Silent Spring

From Conservapedia
Jump to: navigation, search

Silent Spring is a book written by Rachel Carson in 1962, about the use of pesticides to kill insects in agriculture and houshold pests like the common bedbug.[1] The book was an attack on capitalism and the chemical industry during the Cold War.[2] It has been credited with helping to start the environmentalism movement in the United States.

Criticism[edit]

Michelle Malkin and Michael Fumento wrote:

A daunting theme runs throughout Silent Spring — that man’s ingenuity would be his own worst enemy. And therein lies the essence of Rachel’s folly. Carson and her intellectual heirs in the environmental movement embrace a mistaken vision of technology. It is an impaired vision that considers only the risks of industrial chemical compounds, and not the risks created by their absence.[3]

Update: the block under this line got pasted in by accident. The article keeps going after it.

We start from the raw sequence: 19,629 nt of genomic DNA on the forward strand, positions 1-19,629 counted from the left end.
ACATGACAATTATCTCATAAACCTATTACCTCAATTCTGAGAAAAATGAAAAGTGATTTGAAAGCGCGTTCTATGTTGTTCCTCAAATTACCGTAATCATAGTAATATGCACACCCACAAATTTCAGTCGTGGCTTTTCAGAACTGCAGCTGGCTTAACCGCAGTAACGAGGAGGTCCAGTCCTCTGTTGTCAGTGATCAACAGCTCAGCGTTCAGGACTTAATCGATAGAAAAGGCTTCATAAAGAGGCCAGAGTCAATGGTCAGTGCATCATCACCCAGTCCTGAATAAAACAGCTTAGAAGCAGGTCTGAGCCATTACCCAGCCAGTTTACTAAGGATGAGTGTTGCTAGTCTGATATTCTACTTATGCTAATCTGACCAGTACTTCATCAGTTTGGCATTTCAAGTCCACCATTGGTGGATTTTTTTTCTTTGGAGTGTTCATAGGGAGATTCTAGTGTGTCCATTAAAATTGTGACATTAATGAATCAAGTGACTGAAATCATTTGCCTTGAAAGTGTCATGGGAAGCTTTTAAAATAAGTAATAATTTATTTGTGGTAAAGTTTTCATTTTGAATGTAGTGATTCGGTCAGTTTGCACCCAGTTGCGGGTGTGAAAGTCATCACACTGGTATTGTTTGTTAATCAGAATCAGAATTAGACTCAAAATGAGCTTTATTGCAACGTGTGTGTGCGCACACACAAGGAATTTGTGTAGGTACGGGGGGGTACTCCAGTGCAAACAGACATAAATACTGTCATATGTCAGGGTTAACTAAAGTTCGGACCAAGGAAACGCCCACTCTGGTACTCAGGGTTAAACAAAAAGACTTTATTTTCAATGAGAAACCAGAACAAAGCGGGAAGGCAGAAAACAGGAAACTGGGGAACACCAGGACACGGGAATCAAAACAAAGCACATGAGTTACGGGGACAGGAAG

See also[edit]

References[edit]

  1. "In the 1950s, after they saved the world from Hitler and before they perfected the three-martini lunch, the Greatest Generation wiped out bedbugs - or so they thought. They hit the tick-size parasites with DDT by the barrel, then mopped up with malathion." How to Fight a Scourge: Scenes from the Bedbug Summit, By David Von Drehle, Thursday, Sept. 23, 2010. Time magazine.
  2. Nature and Society, from Karl Marx to Rachel Carson, by Louis ProyectIt, September 18, 2020.
  3. http://www.fumento.com/rachel.pdf